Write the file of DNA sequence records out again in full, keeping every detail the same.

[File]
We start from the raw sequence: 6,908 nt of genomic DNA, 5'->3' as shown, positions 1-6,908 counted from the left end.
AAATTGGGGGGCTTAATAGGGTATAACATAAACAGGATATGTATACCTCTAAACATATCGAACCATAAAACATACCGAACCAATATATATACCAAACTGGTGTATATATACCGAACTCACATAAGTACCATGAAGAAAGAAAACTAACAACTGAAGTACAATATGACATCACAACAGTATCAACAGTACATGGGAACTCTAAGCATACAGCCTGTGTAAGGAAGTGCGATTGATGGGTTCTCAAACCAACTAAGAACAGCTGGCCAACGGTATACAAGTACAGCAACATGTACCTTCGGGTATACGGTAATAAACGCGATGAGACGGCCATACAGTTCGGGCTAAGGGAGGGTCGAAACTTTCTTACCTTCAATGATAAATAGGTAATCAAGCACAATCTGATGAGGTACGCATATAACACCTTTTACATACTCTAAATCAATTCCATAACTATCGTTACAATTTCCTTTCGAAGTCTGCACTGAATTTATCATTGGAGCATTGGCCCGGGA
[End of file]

We start from the raw sequence: 6,908 nt of genomic DNA, 5'->3' as shown, positions 1-6,908 counted from the left end.
AAATTGGGGGGCTTAATAGGGTATAACATAAACAGGATATGTATACCTCTAAACATATCGAACCATAAAACATACCGAACCAATATATATACCAAACTGGTGTATATATACCGAACTCACATAAGTACCATGAAGAAAGAAAACTAACAACTGAAGTACAATATGACATCACAACAGTATCAACAGTACATGGGAACTCTAAGCATACAGCCTGTGTAAGGAAGTGCGATTGATGGGTTCTCAAACCAACTAAGAACAGCTGGCCAACGGTATACAAGTACAGCAACATGTACCTTCGGGTATACGGTAATAAACGCGATGAGACGGCCATACAGTTCGGGCTAAGGGAGGGTCGAAACTTTCTTACCTTCAATGATAAATAGGTAATCAAGCACAATCTGATGAGGTACGCATATAACACCTTTTACATACTCTAAATCAATTCCATAACTATCGTTACAATTTCCTTTCGAAGTCTGCACTGAATTTATCATTGGAGCATTGGCCCGGGA